Like all small businesses, scheduling holidays has always been difficult. Particularly difficult when Greg and I were in the same business because it meant middle management were taking responsibility for two positions rather than one.
Plan A was to take a maximum of two weeks leave at any one time - it seemed the longest workable time to leave the studio. Even then holi-days were interspersed with holiday-nights on email. It was workable - some design managers were up to the task more than others - but we didn't really get to switch off completely.
Plan B was give our team the days between Christmas and New Year as a bonus and close the studio from late December through to early January. That meant that with weekends and public holidays, everyone got at around 10 days leave. Holidays were either in Perth with Greg's family (average 34 degrees) or in the Northern Hemisphere (our most famous was Christmas in New York during the polar vortex - average temperature -10 degrees)
That was great, but we're a bit tired of touring the northern hemisphere during winter. We've seen London when it's sunny and we've seen it when it's grey and it's heaps better when it's sunny. Ditto Paris and I don't need to trudge through the sludge of melting snow in New York again. Been there done that as they say.
Now, as a micro-business I work with a variety of really talented freelancers but there are still some projects I want to do and clients that I prefer to work with.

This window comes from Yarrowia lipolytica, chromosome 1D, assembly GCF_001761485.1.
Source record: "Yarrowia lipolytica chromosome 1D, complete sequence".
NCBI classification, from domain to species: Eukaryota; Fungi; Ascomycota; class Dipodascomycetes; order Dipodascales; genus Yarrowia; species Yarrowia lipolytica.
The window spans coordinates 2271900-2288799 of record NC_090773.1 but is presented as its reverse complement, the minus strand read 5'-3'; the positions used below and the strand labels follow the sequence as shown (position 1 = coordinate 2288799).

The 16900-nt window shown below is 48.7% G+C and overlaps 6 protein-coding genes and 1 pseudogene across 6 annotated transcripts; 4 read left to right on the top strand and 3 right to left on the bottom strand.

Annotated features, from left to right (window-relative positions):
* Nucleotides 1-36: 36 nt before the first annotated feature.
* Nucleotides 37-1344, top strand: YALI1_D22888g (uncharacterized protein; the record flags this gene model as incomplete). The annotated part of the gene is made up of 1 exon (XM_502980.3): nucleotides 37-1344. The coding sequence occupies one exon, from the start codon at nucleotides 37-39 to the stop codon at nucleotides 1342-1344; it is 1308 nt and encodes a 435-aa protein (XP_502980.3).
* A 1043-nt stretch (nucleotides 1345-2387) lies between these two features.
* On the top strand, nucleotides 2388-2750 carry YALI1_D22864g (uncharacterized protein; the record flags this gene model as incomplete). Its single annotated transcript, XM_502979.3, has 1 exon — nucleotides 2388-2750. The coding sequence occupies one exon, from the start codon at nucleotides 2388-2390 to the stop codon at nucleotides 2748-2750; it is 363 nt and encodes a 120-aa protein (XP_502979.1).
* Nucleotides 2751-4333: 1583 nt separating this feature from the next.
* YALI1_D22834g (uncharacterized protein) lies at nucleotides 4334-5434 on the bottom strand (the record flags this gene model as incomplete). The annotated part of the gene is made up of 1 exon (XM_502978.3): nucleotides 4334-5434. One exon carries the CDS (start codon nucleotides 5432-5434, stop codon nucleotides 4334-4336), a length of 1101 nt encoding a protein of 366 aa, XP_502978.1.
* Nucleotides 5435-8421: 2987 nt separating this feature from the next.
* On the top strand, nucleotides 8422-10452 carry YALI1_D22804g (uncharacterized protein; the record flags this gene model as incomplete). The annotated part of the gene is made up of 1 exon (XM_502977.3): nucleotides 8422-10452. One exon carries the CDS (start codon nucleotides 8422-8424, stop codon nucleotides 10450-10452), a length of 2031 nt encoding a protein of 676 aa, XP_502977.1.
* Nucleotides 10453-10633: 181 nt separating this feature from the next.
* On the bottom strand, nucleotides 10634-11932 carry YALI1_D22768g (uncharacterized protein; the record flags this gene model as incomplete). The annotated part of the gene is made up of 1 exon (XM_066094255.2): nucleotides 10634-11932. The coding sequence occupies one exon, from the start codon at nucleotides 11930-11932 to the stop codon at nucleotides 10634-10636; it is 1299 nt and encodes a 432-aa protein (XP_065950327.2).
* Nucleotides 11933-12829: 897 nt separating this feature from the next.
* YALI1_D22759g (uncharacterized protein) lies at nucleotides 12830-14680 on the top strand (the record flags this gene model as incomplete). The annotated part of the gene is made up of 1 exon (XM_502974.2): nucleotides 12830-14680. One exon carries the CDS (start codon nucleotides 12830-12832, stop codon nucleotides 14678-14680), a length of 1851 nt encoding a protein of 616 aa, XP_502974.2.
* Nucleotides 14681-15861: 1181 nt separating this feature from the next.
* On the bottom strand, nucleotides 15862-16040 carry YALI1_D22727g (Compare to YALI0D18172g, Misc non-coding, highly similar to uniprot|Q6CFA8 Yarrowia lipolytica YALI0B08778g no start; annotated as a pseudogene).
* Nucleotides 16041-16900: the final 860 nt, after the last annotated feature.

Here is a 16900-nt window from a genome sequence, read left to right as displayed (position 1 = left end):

Hence the social-experiment. Why not combine a holiday with work? May is traditionally my leanest month as budgets run dry with many of my clients, and Greg can continue mentoring 'as normal' via Skype with his interstate (and this month international) clients. Plus his book The Business of Design and the E-courses are selling well in the background.
The main reason we chose Paris is for Greg to meet with some design integration management gurus. The reason for a month is it will give us enough time to have a holiday as well as work but not too long away from my aging mother.
So, I've got my laptop, archive disks and a nifty piece of software called Parallels that hooks me into my desktop computer in Melbourne. The dining room table of our apartment in the Marais district of Paris is looking like home.
My clients are all onboard - most think it's a hoot. They're sending emails that begin with bonjour and end in au revoir. They know I'm not available to physically meet with them but with email, skype, free international calls, texting and a few hours of business hours overlap each day, I'm feeling optimistic
And that's good because as I was packing my hard drives in Melbourne, my email pinged. It was a Sydney client (unannounced) delivering the brief and copy for a suite of materials to launch a new insurance product. It's a big project - in fact with the design, copywriting and artwork, it will single-handedly pay for my monthly overheads.
Wish me luck.
Carol is co-founder of Mackay Branson, a design studio currently celebrating 30 years in business.
Her expertise is in the use of design to package complex content into bite-sized chunks of information that is easy to understand and digest. She does that with clients in the corporate, cultural, government and not for profit sectors. More at mbdesign.com.au